Regardless, Cardinal Pell is not allowed to carry out any pastoral ministry in public until the whole judicial process has ended, and then only if the verdict is in his favor.

Gerard O’Connell

Gerard O’Connell is America’s Vatican correspondent.

https://www.americamagazine.org/faith/2018/12/12/cardinal-pell-top-advisor-pope-francis-found-guilty-historical-sexual-offenses

BBC Foundations – update

UPDATE: On the day of publication of this ‘BBC Foundations’, with the satirical image (below) the following notable jump in stats was registered: 5 visitors, within Australia, viewing this ‘BBC Foundations’-‘Dubious Staff’-‘Impressions Left’-‘Statements’ 40 times on 9 Dec 18. Now that we’re growing into other GPS locations, following the ‘trail of breadcrumbs’ is highlighting patterns. (Institutions, Schools, Churches & Corruption)

Unknown what could be the size, or impact of this – Thanks must go to all the comments, queries, statements & visitors! As discussed with some successful CSA Survivours, a positive outcome is possible. Although it takes some time, involves the recall of events & their impact on your lives – feedback has been that it’s worth it.

Through the patterns that have become obvious through BBC, contact has begun with similar CSA Survivours from Brisbane Grammar School & Ipswich Grammar School. Similar News has been collected for St Joseph’s (Gregory Tce), where occasions in other (Private) schools is expected. Stay tuned, as the basis & audience may soon enter ‘uncharted waters’.

Child abuse royal commission: Convicted paedophile who denied allegations labelled ‘a disgrace’

convicted paedophile teacher has accused students of making up stories about him after he was convicted of a child sex offence.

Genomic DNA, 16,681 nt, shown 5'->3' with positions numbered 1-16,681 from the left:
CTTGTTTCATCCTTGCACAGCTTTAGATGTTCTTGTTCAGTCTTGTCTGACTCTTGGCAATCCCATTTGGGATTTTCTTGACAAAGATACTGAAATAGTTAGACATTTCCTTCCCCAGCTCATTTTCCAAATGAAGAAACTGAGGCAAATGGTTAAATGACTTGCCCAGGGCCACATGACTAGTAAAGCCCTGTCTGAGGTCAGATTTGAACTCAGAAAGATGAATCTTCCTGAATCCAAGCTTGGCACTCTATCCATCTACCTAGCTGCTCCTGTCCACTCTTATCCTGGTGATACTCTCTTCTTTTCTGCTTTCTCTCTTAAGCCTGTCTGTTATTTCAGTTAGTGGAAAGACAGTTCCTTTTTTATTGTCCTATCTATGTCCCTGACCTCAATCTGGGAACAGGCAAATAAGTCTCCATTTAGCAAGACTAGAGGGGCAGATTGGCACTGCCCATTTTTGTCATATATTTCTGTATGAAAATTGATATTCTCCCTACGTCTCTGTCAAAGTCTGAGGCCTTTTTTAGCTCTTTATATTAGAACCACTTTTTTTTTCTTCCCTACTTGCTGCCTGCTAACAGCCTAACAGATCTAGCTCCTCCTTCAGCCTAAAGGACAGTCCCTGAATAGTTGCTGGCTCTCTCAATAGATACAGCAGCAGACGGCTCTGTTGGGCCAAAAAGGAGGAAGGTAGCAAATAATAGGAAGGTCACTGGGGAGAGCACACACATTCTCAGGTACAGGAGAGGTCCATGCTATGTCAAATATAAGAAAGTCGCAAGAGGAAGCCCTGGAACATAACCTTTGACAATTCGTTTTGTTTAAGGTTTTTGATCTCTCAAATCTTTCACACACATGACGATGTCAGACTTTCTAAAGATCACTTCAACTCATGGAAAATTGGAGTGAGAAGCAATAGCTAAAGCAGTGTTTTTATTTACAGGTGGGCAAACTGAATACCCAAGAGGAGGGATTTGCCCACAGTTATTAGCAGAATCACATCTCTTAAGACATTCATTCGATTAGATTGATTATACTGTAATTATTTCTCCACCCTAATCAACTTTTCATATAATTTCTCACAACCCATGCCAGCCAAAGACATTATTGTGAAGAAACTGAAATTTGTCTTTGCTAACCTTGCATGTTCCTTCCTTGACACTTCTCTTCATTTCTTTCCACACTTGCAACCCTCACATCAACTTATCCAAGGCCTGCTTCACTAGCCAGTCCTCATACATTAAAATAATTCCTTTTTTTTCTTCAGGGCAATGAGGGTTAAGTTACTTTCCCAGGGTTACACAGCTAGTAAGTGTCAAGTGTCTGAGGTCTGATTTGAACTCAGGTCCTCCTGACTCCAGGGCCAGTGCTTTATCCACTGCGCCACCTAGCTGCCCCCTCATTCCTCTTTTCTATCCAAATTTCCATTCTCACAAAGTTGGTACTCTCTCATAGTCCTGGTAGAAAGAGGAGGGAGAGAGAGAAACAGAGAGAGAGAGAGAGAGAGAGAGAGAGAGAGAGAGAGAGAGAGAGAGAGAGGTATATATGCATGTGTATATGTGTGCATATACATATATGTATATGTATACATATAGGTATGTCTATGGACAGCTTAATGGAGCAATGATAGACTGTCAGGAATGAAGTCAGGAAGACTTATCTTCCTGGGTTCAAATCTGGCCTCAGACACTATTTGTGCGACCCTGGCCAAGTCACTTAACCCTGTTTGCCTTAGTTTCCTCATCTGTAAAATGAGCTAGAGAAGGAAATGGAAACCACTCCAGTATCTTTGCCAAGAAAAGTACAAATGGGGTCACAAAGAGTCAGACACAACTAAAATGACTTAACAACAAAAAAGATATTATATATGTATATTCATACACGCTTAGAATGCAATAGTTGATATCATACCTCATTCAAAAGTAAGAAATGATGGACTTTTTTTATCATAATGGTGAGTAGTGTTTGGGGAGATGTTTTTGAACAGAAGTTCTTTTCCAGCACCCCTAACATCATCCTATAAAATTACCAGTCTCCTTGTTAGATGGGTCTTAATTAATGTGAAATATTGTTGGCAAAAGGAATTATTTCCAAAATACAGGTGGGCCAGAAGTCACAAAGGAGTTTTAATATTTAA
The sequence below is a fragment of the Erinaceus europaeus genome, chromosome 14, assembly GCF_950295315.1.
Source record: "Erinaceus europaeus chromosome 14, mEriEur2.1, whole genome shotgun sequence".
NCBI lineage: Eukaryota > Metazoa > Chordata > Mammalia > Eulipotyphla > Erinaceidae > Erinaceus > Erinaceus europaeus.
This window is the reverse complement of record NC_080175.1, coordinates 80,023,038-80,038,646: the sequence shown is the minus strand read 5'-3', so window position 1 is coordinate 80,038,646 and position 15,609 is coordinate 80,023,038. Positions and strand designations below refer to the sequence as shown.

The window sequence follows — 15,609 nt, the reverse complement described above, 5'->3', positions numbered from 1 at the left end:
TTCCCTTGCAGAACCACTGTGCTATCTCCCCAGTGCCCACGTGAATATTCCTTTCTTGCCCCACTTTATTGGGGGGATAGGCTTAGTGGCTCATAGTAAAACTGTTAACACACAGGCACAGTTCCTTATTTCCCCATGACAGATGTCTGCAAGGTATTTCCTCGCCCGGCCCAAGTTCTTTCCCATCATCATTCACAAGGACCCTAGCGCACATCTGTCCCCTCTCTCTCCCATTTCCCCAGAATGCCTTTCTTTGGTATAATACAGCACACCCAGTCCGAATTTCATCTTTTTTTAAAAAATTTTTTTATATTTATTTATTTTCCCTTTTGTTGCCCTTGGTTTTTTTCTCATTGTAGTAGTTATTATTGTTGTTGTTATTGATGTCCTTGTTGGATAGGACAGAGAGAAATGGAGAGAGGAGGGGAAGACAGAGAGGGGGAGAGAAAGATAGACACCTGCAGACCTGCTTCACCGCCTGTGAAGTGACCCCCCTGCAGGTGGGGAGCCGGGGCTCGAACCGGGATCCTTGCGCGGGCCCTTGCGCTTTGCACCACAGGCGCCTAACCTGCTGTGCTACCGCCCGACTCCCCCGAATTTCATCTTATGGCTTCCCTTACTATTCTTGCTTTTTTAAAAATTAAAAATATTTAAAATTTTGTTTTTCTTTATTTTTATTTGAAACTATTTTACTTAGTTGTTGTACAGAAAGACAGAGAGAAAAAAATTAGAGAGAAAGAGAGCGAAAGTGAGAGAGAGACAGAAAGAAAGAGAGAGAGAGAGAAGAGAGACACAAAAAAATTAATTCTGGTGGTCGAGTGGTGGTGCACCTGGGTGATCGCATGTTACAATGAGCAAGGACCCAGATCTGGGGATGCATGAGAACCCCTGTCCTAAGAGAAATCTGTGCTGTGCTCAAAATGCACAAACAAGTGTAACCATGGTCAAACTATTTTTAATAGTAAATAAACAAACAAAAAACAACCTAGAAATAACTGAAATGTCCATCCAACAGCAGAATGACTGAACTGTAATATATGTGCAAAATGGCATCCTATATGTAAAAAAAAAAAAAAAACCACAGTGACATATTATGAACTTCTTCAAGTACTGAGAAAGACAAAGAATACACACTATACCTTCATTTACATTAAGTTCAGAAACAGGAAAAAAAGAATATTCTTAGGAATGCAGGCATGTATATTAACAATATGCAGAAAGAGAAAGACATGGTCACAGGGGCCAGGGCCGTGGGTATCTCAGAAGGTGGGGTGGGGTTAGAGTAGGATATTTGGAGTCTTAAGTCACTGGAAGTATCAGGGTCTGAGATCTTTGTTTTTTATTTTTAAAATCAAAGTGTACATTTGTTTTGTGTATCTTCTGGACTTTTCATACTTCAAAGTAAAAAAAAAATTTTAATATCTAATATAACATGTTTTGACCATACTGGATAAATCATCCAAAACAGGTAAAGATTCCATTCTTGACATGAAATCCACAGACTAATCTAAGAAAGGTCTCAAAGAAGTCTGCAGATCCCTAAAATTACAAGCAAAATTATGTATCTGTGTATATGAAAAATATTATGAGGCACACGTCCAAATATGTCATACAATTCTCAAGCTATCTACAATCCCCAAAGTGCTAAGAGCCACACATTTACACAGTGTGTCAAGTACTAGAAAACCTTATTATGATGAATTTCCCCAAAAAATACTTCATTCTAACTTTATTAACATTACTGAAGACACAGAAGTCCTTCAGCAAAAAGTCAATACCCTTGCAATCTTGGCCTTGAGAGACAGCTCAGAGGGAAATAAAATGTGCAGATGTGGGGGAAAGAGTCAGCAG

Key points:

  • Convicted paedophile teacher Gregory Knight claims students made up stories
  • In 1994, Knight was convicted of child sex offences in NT
  • He taught music at Brisbane’s St Paul’s in the 1980s, 1990s
  • He was convicted of sexually abusing a St Paul’s student

The conduct of former music teacher Gregory Robert Knight, as well as that of former counsellor Kevin John Lynch, is under scrutiny at the child sexual abuse royal commission underway at the Brisbane Magistrates Court.

Both men worked at Brisbane’s St Paul’s School during the 1980s and 1990s.

Knight later resigned from St Paul’s and moved to the Northern Territory to work at Darwin’s Dripstone High School, where serious allegations of child abuse were made against him in 1993.

The school and the NT Department of Education refused Knight’s offer to resign, with the school sacking him on the spot.

In 1994, Knight was convicted and sentenced to eight years in jail with a three-year non-parole period for child sex offences in the Northern Territory.

In 2005, he was subsequently convicted of sexually abusing a former St Paul’s student, identified at the inquiry as BSG.

He appeared this afternoon at the commission via video link.

“Now in Darwin as I have stated I went off the rails, I behaved badly and I’m not dodging around that one bit,” Knight said.

“It was after that and at the time when compensation was being handed out to students who had been at St Paul’s well after I’d left there that we had BSG come along and start asking ‘Oh, can I put in a bit of a story’ and away it went.”

BSG’s lawyer, Roger Singh, challenged Knight’s statement.

You are a disgrace. It cannot be denied that you are a paedophile.

Roger Singh, lawyer for former St Paul’s School student BSG

“You were charged, convicted and sentenced for horrific sexual violation against BSG,” he said.

“There was no successful appeal, and for you to proclaim your innocence is absurd and delusional.

“You are a disgrace. It cannot be denied that you are a paedophile.”

Counsel assisting the inquiry David Lloyd also reminded Knight of his paedophile conviction and suggested: “It’s just delusional isn’t it, your position?”

Knight replied: “No, it isn’t.”

Knight sacked by BBC before being being employed by St Paul’s